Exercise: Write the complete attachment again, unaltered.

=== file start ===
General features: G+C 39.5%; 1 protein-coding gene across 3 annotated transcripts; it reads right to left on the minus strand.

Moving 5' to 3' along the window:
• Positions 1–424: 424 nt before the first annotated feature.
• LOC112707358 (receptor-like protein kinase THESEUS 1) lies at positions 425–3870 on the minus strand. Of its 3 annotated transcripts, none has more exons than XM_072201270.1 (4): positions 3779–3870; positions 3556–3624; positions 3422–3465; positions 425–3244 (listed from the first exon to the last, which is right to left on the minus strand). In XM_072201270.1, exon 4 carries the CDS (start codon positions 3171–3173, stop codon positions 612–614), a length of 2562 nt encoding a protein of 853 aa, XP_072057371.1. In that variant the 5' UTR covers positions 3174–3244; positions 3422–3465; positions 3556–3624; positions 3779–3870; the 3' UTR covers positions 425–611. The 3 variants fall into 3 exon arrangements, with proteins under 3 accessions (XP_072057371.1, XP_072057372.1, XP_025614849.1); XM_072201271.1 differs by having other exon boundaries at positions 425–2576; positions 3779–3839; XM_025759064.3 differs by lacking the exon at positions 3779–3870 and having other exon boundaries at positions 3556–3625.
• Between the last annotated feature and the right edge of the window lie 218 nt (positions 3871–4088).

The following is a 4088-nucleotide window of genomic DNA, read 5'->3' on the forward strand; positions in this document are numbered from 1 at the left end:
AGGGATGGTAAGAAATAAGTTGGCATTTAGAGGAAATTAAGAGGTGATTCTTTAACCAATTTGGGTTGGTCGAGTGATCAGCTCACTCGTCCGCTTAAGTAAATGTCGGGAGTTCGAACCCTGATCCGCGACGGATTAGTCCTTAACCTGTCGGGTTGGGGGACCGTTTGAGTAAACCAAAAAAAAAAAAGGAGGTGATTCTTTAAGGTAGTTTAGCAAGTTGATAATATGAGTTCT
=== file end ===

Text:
General features: G+C 39.5%; 1 protein-coding gene across 3 annotated transcripts; it reads right to left on the minus strand.

Moving 5' to 3' along the window:
• Positions 1–424: 424 nt before the first annotated feature.
• LOC112707358 (receptor-like protein kinase THESEUS 1) lies at positions 425–3870 on the minus strand. Of its 3 annotated transcripts, none has more exons than XM_072201270.1 (4): positions 3779–3870; positions 3556–3624; positions 3422–3465; positions 425–3244 (listed from the first exon to the last, which is right to left on the minus strand). In XM_072201270.1, exon 4 carries the CDS (start codon positions 3171–3173, stop codon positions 612–614), a length of 2562 nt encoding a protein of 853 aa, XP_072057371.1. In that variant the 5' UTR covers positions 3174–3244; positions 3422–3465; positions 3556–3624; positions 3779–3870; the 3' UTR covers positions 425–611. The 3 variants fall into 3 exon arrangements, with proteins under 3 accessions (XP_072057371.1, XP_072057372.1, XP_025614849.1); XM_072201271.1 differs by having other exon boundaries at positions 425–2576; positions 3779–3839; XM_025759064.3 differs by lacking the exon at positions 3779–3870 and having other exon boundaries at positions 3556–3625.
• Between the last annotated feature and the right edge of the window lie 218 nt (positions 3871–4088).

The following is a 4088-nucleotide window of genomic DNA, read 5'->3' on the forward strand; positions in this document are numbered from 1 at the left end:
AGGGATGGTAAGAAATAAGTTGGCATTTAGAGGAAATTAAGAGGTGATTCTTTAACCAATTTGGGTTGGTCGAGTGATCAGCTCACTCGTCCGCTTAAGTAAATGTCGGGAGTTCGAACCCTGATCCGCGACGGATTAGTCCTTAACCTGTCGGGTTGGGGGACCGTTTGAGTAAACCAAAAAAAAAAAAGGAGGTGATTCTTTAAGGTAGTTTAGCAAGTTGATAATATGAGTTCT